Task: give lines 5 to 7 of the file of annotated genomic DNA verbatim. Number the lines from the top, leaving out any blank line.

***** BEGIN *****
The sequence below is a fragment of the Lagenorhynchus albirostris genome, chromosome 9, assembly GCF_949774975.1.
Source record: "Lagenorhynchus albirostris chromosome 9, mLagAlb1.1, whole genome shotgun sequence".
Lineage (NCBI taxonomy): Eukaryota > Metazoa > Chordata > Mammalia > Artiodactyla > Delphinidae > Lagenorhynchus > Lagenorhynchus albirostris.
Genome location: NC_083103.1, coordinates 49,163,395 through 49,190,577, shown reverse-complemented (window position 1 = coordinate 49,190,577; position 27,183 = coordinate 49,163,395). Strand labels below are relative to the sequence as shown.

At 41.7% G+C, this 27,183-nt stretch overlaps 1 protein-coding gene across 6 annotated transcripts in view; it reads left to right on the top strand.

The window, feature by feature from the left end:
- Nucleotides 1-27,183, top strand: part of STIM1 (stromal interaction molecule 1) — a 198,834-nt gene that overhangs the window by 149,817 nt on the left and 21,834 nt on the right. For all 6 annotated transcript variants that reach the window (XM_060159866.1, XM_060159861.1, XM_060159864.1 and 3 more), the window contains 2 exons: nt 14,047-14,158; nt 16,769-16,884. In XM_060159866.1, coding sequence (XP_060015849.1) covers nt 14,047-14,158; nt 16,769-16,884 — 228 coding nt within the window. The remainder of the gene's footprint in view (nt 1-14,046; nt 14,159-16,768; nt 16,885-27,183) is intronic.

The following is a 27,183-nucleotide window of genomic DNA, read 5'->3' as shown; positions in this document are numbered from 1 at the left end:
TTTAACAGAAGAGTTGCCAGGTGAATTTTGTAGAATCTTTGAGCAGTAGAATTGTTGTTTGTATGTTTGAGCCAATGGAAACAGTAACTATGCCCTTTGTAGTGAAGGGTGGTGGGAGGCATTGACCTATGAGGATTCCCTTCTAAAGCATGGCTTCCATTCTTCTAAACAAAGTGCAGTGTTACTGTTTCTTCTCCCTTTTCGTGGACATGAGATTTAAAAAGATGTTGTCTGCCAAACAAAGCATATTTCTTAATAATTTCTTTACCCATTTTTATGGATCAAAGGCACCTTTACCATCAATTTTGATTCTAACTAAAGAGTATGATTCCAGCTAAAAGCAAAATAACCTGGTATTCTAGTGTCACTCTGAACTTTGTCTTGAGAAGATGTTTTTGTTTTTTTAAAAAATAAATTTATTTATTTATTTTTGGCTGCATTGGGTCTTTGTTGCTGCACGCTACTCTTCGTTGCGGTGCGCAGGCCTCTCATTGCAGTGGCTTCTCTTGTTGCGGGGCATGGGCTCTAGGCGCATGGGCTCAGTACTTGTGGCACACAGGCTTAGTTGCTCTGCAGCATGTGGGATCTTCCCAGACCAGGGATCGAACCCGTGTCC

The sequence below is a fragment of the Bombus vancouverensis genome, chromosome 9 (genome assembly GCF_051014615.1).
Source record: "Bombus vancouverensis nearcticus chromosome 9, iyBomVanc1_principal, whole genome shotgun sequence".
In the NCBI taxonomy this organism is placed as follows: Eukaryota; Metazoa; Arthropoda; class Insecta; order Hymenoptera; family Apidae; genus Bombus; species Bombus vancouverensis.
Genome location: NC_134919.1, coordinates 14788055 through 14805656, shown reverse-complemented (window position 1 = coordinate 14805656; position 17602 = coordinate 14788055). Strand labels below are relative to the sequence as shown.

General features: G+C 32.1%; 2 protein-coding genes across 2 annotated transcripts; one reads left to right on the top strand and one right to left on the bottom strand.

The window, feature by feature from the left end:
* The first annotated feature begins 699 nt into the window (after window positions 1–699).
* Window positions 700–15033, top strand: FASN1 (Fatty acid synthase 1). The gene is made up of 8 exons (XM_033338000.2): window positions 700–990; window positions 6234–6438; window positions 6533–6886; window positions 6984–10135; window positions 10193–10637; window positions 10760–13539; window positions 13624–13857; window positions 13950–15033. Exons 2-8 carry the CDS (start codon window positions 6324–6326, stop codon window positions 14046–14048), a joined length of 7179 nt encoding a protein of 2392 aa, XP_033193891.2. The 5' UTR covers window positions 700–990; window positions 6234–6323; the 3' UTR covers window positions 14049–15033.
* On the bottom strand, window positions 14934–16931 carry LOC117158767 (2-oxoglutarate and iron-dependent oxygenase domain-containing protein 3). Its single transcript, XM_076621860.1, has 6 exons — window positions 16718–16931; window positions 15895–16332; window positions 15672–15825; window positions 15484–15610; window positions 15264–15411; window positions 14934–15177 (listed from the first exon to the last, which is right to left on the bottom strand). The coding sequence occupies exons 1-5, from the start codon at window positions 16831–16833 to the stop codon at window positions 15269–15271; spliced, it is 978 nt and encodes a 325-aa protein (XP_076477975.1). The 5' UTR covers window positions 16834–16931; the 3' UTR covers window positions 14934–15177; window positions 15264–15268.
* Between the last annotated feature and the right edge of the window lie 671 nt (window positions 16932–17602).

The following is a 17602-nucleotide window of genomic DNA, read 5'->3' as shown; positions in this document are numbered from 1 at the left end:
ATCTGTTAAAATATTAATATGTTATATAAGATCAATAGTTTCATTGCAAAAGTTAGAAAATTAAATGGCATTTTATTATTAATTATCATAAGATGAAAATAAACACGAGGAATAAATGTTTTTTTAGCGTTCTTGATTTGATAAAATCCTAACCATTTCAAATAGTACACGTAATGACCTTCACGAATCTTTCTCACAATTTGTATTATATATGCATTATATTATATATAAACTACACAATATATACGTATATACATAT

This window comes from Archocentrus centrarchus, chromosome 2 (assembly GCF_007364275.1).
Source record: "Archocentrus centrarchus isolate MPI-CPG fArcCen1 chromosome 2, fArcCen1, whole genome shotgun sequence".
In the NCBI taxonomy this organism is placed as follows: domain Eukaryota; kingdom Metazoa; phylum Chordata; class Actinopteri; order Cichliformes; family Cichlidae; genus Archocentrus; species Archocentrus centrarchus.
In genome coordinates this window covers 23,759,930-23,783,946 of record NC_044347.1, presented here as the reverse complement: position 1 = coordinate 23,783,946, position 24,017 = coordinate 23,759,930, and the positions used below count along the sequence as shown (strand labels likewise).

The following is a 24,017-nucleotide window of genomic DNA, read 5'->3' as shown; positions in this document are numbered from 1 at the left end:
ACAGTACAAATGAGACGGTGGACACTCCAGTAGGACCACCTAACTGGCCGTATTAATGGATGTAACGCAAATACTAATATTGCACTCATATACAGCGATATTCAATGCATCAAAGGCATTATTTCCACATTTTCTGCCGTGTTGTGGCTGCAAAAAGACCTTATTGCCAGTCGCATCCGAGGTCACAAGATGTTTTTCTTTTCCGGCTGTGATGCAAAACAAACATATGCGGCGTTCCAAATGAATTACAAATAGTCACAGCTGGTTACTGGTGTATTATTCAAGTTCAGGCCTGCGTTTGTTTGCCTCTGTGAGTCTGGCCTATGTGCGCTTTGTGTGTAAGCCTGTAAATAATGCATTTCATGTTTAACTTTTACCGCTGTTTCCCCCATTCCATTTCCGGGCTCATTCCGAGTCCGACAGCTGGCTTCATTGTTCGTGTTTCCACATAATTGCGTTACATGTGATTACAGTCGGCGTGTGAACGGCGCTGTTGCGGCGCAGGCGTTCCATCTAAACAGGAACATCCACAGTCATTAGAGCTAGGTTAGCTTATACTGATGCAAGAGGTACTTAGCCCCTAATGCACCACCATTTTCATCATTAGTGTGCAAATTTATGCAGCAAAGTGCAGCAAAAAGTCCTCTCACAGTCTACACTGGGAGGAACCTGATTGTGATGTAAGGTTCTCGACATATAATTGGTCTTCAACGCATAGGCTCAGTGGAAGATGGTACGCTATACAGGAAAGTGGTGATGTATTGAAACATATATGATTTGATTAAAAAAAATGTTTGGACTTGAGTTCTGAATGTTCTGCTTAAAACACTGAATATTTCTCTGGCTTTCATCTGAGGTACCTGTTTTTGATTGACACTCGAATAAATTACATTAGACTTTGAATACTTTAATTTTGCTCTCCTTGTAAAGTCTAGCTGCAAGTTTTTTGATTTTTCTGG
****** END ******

At 41.7% G+C, this 27,183-nt stretch overlaps 1 protein-coding gene across 6 annotated transcripts in view; it reads left to right on the top strand.

The window, feature by feature from the left end:
- Nucleotides 1-27,183, top strand: part of STIM1 (stromal interaction molecule 1) — a 198,834-nt gene that overhangs the window by 149,817 nt on the left and 21,834 nt on the right. For all 6 annotated transcript variants that reach the window (XM_060159866.1, XM_060159861.1, XM_060159864.1 and 3 more), the window contains 2 exons: nt 14,047-14,158; nt 16,769-16,884. In XM_060159866.1, coding sequence (XP_060015849.1) covers nt 14,047-14,158; nt 16,769-16,884 — 228 coding nt within the window. The remainder of the gene's footprint in view (nt 1-14,046; nt 14,159-16,768; nt 16,885-27,183) is intronic.